New York University law professor Jerome Cohen argues that China’s efforts to build soft power are doomed to failure by its use of the criminal justice system as an instrument of political repression. This tendency seems likely to continue in spite of legal reforms. Cohen cites the cases of figures as varied as his protégé Chen Guangcheng, Chen’s nephew Chen Kegui, “the world’s most powerful artist” Ai Weiwei, and fallen Chongqing Party chief Bo Xilai, as well as others less well known. The article is republished at NYU’s U.S. Asia Law Institute:
Nothing more vividly illustrates this injustice than the restrictions imposed on an accused’s right to effective counsel. These restrictions are not apparent from a reading of China’s ever-improving legislation. The 2007 Lawyers Law eliminated some of the obstacles confronting defence counsel under the 1996 Criminal Procedure Law, but police skirted that reform, saying they are not governed by the Lawyers Law. This year, many of those 2007 changes were incorporated into the Criminal Procedure Law itself, so that, starting on January 1, when the revised law takes effect, police can no longer rely on that feeble excuse.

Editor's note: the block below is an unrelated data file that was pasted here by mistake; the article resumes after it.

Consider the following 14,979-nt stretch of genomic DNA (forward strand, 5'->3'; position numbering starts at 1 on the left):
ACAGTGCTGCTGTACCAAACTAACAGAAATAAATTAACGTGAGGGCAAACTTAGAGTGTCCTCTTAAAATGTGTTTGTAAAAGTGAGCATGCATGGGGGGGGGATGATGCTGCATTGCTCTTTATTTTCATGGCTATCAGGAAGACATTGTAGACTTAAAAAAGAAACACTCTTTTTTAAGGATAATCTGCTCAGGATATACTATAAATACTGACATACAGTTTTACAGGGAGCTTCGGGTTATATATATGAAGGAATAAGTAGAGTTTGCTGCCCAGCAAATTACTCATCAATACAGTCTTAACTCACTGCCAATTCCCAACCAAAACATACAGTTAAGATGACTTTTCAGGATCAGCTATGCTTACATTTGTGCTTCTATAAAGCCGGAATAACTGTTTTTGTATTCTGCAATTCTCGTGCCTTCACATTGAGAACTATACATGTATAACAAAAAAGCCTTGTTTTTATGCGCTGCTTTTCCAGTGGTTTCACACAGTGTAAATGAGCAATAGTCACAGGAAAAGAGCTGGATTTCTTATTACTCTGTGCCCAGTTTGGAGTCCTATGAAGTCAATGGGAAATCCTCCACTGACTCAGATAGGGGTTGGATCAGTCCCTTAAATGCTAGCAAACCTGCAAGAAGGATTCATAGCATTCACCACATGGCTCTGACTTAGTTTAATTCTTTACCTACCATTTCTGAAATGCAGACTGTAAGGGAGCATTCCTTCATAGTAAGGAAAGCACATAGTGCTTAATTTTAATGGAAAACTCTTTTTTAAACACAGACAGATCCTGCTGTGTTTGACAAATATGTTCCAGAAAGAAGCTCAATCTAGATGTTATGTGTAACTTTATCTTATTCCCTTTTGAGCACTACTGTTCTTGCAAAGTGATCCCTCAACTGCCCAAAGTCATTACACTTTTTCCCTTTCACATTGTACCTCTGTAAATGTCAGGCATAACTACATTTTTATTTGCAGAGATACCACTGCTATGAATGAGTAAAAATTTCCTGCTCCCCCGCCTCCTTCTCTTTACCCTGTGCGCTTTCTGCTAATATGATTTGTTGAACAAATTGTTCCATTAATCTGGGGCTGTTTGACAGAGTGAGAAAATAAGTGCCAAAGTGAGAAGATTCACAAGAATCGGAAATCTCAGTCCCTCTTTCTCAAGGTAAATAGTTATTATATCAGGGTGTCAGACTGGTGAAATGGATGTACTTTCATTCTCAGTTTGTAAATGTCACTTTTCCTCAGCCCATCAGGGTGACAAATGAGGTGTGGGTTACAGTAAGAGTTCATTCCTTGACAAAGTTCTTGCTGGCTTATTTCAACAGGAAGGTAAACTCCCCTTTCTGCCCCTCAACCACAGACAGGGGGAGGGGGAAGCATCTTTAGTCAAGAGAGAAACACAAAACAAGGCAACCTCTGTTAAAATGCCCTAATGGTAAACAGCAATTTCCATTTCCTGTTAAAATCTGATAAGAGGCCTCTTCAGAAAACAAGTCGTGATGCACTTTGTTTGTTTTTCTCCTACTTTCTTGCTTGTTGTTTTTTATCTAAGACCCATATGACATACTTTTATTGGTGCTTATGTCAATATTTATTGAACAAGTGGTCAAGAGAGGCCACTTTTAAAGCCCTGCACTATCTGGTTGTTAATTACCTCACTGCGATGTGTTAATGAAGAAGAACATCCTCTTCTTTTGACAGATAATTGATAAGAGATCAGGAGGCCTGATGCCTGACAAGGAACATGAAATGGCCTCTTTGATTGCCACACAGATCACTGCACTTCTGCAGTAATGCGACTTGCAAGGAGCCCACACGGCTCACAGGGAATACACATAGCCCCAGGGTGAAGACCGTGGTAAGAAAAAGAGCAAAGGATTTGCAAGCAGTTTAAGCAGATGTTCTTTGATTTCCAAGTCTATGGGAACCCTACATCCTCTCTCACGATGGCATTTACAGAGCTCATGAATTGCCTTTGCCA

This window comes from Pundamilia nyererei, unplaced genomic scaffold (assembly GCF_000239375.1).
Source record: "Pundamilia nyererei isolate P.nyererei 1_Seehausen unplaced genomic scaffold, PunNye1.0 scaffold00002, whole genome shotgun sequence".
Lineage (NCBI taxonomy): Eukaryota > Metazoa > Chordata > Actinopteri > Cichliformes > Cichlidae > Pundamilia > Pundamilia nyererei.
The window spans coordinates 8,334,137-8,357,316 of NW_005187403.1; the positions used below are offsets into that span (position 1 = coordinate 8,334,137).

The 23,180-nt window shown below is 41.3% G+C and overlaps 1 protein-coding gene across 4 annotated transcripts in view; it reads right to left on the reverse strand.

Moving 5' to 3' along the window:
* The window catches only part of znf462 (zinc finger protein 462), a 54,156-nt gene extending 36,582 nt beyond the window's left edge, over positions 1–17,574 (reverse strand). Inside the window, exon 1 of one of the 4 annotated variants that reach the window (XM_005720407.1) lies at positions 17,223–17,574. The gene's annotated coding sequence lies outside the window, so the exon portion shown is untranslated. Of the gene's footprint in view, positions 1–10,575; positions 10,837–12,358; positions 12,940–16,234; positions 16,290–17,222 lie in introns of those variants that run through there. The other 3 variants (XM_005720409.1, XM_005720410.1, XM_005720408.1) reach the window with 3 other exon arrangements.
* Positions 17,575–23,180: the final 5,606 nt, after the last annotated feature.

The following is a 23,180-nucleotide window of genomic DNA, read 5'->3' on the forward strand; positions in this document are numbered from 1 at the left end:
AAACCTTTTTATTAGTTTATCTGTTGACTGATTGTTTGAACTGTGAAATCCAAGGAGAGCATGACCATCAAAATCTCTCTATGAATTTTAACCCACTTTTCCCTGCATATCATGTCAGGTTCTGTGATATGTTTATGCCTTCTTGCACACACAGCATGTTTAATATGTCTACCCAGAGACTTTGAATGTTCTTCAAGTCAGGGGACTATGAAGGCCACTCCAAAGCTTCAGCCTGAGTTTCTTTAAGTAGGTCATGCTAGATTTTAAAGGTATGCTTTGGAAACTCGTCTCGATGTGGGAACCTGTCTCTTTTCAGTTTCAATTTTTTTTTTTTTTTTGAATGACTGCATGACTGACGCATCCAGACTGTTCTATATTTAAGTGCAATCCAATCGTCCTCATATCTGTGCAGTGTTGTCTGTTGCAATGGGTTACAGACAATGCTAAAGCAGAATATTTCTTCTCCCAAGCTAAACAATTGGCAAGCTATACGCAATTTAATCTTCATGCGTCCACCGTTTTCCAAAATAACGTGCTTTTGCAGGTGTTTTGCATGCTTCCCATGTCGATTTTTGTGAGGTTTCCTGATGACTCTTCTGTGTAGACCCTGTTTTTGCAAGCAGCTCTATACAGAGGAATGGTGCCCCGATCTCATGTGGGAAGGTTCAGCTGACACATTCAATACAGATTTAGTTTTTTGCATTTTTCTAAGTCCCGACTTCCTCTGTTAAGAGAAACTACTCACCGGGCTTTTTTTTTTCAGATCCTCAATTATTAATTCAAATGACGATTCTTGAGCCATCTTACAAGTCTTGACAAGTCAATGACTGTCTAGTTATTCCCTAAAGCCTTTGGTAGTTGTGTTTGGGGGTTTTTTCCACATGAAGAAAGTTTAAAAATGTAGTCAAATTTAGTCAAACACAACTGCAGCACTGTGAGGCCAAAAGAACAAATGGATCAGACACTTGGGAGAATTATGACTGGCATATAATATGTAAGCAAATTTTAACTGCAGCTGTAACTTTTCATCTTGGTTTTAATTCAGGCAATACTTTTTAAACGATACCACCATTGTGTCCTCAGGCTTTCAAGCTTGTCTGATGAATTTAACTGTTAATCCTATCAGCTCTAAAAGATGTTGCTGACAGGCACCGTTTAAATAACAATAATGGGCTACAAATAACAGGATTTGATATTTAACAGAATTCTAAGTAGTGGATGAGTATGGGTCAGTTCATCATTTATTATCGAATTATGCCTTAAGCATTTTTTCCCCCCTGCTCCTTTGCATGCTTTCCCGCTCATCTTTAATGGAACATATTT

Unfortunately, as Shakespeare might note today, legislative improvements keep the promise to the ear, but Communist Party- controlled legal institutions break it to the hope. If current events are any guide, the situation is unlikely to change under the revised Criminal Procedure Law. Recent cases remind us of the authorities’ continuing refusal to implement the right to counsel in good faith.
[…] These cases are legion and make a mockery of China’s claims to have established “a socialist rule of law with Chinese characteristics”. Until the right to effective counsel is recognised in practice as the cornerstone of criminal justice, China’s “soft power” efforts are destined to fail.
Cohen’s fears that
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